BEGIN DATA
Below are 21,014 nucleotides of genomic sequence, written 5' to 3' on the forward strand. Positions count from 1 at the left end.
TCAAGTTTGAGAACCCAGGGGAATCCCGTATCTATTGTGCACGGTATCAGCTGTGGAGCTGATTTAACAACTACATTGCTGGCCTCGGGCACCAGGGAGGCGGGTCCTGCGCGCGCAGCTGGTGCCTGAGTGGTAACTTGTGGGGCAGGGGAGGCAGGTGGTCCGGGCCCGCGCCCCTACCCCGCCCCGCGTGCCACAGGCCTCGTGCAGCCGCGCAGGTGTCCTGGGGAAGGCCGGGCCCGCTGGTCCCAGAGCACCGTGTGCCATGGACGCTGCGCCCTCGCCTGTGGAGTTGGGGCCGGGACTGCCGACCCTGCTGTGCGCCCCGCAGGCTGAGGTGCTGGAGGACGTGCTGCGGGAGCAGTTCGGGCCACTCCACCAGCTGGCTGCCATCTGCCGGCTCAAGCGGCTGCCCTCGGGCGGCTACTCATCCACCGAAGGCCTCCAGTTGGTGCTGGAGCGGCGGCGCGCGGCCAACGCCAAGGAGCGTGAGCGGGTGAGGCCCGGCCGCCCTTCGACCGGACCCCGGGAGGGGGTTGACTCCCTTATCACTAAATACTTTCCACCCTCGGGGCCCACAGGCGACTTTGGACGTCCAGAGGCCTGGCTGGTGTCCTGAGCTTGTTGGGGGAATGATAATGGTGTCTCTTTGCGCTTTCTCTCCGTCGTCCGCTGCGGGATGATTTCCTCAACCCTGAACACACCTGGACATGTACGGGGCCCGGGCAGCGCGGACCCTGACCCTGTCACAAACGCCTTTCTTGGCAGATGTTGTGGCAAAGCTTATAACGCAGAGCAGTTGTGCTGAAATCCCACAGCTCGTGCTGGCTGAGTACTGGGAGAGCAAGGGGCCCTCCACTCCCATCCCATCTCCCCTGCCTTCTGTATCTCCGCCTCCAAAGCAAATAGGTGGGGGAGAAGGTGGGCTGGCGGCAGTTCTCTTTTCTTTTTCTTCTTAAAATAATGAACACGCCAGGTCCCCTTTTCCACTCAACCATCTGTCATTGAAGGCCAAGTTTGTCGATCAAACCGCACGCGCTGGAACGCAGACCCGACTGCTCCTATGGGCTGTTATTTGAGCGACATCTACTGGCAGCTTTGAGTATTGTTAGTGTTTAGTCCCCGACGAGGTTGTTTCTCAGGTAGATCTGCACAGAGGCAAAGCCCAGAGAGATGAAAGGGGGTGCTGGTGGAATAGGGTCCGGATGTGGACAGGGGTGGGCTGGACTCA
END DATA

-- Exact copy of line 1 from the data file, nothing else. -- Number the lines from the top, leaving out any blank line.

Below are 21,014 nucleotides of genomic sequence, written 5' to 3' on the forward strand. Positions count from 1 at the left end.